Climate change, home, and mental health

I’ve been thinking about home recently. The land I grew up on is still there, but the home is gone, replaced by a house that overwhelms the land. Though I didn’t live there anymore, it still makes me feel a sense of loss whenever I’m in the neighborhood.

And how much stronger would that sense of loss be if the land were gone?

The 2018 “Sea Level Rise and Climate Change” Final White Paper, prepared by the University of Hawai‘i Sea Grant College Program, is an alarming summary of the effects of climate change on Hawaii’s environment, communities, and overall well-being.

There are environmental impacts, like more frequent heat waves, worsening air and water quality, rising sea levels, changes in rainfall patterns, changing ecosystems, and more frequent weather effects.

There are corresponding health impacts, like increased respiratory illness, heatstroke, and cardiovascular and kidney disease. And climate change impacts us as neighborhoods and communities, like our ability to travel within and without the islands and our access to food and freshwater.

Beyond the environment and our physical survival, climate change affects our mental health.

How can we thrive with the threat of displacement, the threat of losing our homes and our connection to the ‘aina? How can we address mental health concerns in our disaster planning and community resilience efforts?

In 2018, 700 homes on Hawaii Island were destroyed during the Kilauea eruption, and over 2,000 people had registered to receive aid from the Federal Emergency Management Agency (FEMA), according to Pacific Business News (7/9/18).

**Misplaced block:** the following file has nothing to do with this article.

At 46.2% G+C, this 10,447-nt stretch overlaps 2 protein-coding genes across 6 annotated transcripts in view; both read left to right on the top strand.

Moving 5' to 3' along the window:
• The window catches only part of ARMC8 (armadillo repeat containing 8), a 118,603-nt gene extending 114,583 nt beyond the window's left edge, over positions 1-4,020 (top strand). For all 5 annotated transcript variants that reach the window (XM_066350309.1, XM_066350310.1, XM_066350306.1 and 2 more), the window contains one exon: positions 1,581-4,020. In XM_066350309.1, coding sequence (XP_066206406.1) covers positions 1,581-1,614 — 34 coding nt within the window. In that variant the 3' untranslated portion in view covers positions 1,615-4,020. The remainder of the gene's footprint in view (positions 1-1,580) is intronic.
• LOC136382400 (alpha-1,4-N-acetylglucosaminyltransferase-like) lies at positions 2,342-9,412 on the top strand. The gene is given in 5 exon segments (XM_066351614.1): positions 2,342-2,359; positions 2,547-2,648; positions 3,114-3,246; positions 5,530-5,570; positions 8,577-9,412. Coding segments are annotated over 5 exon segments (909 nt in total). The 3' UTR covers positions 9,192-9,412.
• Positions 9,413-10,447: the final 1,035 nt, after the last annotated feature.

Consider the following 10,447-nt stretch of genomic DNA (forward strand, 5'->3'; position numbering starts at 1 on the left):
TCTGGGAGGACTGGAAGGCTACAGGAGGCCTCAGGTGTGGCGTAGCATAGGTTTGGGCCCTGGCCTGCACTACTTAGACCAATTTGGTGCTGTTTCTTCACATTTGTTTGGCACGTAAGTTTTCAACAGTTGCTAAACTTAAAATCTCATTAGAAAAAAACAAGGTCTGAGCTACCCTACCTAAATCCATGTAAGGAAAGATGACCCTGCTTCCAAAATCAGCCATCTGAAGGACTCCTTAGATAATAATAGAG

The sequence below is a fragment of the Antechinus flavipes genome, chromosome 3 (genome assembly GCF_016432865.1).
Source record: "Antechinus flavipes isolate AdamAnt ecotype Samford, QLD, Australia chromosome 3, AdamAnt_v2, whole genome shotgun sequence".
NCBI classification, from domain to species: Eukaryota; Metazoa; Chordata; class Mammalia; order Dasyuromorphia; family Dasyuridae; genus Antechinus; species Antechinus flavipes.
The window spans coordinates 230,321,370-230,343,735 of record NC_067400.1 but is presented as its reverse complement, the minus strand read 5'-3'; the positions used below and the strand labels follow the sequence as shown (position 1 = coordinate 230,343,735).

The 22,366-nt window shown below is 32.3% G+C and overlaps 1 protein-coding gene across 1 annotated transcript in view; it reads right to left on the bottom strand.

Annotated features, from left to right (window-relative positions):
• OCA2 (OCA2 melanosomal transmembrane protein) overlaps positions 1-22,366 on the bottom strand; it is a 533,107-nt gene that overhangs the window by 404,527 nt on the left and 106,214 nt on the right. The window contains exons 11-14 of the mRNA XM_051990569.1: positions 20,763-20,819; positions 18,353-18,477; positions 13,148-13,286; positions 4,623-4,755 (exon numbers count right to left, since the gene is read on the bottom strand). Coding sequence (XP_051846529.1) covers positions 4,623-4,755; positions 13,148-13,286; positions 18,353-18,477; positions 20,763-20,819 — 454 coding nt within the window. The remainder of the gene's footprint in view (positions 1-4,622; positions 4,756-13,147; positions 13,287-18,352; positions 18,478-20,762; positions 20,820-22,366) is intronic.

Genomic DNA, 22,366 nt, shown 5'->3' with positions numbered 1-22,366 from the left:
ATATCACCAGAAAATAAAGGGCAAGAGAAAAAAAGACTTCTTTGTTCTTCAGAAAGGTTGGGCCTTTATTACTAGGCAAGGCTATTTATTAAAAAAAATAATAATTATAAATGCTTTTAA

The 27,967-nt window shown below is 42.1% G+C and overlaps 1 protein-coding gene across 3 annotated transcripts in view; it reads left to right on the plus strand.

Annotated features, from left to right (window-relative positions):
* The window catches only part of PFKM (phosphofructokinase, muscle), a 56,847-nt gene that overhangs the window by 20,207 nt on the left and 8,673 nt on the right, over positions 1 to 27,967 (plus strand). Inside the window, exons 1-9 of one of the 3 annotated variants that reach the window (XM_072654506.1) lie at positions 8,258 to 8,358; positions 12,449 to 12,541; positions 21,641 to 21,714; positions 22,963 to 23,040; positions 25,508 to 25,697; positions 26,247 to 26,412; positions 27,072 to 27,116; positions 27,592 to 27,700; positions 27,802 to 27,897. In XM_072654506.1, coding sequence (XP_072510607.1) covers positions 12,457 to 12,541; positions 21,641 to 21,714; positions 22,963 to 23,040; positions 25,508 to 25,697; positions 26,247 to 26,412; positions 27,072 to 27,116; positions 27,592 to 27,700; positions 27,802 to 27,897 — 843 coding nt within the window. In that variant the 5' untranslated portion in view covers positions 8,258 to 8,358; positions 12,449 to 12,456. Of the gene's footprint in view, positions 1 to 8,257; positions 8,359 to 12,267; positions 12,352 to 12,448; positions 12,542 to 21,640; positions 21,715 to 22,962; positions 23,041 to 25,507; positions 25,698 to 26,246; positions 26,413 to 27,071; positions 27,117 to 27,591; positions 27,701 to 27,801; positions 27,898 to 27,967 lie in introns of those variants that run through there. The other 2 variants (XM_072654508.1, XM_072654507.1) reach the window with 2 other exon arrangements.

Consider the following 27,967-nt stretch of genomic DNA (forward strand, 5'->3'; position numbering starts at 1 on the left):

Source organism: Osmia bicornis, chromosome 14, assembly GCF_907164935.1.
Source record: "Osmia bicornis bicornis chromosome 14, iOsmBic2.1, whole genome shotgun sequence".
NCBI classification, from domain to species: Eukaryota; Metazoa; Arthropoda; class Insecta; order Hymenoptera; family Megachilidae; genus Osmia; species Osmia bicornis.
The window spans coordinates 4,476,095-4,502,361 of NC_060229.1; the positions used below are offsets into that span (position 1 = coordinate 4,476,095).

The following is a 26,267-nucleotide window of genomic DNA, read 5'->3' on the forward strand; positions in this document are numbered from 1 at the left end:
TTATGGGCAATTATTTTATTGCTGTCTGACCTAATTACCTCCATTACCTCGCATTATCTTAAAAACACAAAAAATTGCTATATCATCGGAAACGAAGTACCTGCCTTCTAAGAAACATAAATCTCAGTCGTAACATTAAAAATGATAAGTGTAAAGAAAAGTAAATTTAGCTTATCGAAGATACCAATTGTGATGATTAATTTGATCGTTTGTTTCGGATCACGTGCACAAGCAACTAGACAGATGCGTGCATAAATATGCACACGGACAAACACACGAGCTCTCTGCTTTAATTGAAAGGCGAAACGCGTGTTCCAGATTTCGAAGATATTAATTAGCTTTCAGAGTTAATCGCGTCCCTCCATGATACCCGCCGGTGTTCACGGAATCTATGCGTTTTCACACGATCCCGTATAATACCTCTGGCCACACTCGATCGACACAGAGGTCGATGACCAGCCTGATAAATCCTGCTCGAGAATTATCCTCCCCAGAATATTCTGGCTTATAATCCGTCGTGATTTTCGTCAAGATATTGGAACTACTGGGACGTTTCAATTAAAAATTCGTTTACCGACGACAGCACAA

Also in 2018, more than 100 people lost their lives, and over 17,000 homes were destroyed by California wildfires, according to the California Department of Forestry and Fire Protection, reported The Weather Channel (3/11/19).

As small Pacific island nations become inhabitable due to sea level rise, lack of fresh water, or other factors, an increasing number of climate change migrants may come to Hawaii because it is similar to the home they left behind. How can we help them thrive in Hawaii? What can we learn from their experiences with the loss of place and loss of their connection to the past?

I’m feeling a little nostalgic about my childhood home. What are your thoughts about maintaining or regaining mental well-being in the face of losing a home?

How connected do you feel to your home? Do you live in a flood or tsunami zone? Are you prepared for a sudden disaster or a slow rise in sea level?

Explore posts in the same categories: Community, Health

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